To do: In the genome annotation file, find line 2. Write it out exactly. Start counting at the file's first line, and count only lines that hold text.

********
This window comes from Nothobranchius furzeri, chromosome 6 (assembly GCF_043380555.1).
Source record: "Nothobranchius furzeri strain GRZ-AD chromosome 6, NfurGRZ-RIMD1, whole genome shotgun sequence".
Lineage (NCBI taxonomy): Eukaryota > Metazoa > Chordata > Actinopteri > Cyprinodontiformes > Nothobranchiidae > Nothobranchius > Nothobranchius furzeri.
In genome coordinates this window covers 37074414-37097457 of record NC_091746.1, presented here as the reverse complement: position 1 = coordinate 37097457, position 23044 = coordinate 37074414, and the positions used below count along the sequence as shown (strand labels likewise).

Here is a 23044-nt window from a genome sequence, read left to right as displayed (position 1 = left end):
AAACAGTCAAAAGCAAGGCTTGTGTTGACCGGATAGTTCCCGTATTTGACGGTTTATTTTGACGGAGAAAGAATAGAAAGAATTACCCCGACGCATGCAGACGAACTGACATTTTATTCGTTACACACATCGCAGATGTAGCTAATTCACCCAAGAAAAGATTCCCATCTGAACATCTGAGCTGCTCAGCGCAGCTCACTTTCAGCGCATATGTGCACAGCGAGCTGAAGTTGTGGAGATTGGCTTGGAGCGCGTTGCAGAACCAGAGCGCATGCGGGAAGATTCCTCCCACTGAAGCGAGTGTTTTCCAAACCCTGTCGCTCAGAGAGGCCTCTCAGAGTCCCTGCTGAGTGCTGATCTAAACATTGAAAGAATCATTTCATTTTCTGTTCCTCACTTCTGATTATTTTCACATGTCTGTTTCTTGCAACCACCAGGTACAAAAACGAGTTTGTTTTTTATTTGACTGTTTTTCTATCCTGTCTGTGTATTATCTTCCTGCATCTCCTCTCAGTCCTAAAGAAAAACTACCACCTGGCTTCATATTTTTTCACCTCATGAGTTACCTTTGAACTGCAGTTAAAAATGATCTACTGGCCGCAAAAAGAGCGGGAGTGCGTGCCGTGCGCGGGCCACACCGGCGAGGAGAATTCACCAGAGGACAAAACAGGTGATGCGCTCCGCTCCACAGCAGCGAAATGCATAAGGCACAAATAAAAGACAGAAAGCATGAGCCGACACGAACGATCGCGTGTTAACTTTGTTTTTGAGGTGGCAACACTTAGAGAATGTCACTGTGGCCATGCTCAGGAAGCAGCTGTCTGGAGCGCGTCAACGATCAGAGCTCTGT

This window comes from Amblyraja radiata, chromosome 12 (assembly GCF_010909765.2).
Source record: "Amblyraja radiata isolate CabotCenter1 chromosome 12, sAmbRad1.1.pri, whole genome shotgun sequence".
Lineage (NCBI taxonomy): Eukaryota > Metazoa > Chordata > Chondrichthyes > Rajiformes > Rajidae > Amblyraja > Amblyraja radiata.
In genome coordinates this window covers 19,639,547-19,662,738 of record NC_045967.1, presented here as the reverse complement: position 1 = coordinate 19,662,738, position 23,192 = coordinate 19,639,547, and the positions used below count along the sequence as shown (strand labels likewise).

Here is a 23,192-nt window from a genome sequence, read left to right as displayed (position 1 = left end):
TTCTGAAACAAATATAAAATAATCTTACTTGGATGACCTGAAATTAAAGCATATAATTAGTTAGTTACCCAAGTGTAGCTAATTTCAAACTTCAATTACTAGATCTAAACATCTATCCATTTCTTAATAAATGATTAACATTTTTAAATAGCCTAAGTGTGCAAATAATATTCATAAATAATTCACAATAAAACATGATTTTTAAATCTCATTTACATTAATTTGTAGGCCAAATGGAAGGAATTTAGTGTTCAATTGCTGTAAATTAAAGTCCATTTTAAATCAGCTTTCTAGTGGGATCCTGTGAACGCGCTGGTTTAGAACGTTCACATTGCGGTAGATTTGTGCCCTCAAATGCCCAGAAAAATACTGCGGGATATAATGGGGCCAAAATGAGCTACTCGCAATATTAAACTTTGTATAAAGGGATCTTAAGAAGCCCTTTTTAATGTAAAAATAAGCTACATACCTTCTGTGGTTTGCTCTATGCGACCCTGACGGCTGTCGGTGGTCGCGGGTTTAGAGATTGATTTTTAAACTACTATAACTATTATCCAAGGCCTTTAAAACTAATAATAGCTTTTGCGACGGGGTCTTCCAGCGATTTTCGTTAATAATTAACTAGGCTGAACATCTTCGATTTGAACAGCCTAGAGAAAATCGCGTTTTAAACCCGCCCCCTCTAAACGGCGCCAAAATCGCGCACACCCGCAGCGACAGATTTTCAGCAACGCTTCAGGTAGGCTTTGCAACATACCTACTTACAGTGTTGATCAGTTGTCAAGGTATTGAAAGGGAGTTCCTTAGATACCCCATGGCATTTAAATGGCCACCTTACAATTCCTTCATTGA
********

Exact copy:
Source record: "Nothobranchius furzeri strain GRZ-AD chromosome 6, NfurGRZ-RIMD1, whole genome shotgun sequence".